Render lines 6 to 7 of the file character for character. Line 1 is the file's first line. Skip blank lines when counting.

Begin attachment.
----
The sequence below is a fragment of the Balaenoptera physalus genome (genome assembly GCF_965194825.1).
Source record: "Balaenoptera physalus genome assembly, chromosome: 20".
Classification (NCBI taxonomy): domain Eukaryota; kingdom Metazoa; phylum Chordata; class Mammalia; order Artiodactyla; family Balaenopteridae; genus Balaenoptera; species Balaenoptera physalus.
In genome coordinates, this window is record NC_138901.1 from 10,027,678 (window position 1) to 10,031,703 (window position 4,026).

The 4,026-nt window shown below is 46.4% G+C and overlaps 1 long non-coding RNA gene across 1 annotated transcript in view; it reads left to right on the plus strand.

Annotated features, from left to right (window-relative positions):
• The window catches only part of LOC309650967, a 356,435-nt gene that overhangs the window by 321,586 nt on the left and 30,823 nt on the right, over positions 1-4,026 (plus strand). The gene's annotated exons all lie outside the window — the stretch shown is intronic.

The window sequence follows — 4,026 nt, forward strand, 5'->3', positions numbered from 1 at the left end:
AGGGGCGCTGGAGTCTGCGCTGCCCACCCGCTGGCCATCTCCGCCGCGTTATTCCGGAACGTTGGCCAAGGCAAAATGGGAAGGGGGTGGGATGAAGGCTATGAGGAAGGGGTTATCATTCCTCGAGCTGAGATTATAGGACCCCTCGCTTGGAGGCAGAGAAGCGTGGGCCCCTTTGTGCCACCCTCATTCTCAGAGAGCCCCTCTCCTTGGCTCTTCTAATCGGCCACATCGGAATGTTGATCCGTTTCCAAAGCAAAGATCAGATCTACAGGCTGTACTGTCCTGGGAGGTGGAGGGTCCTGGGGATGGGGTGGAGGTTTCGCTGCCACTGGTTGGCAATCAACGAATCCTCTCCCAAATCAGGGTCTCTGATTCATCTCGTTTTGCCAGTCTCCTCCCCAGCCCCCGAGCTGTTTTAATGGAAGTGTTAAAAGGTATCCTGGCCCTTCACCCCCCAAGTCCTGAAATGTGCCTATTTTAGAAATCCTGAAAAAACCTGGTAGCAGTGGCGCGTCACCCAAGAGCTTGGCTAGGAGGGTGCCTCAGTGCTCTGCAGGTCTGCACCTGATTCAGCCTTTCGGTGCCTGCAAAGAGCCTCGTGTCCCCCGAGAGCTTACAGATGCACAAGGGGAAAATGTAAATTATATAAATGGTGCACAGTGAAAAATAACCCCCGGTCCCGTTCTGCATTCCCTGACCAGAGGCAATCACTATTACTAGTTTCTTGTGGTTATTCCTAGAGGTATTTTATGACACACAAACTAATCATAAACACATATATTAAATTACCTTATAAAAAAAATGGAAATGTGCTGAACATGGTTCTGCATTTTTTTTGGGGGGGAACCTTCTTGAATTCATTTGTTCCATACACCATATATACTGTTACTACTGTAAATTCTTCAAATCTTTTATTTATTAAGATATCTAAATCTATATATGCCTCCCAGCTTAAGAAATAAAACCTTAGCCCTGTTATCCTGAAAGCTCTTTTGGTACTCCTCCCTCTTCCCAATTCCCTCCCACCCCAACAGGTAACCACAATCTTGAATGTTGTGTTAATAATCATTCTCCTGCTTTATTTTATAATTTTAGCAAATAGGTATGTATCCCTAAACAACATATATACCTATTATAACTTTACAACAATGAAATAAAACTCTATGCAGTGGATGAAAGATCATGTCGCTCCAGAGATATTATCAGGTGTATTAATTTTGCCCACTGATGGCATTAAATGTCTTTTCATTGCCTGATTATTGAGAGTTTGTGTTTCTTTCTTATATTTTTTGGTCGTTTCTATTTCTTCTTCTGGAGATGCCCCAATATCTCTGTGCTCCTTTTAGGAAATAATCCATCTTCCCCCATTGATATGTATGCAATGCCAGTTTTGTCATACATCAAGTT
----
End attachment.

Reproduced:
Annotated features, from left to right (window-relative positions):
• The window catches only part of LOC309650967, a 356,435-nt gene that overhangs the window by 321,586 nt on the left and 30,823 nt on the right, over positions 1-4,026 (plus strand). The gene's annotated exons all lie outside the window — the stretch shown is intronic.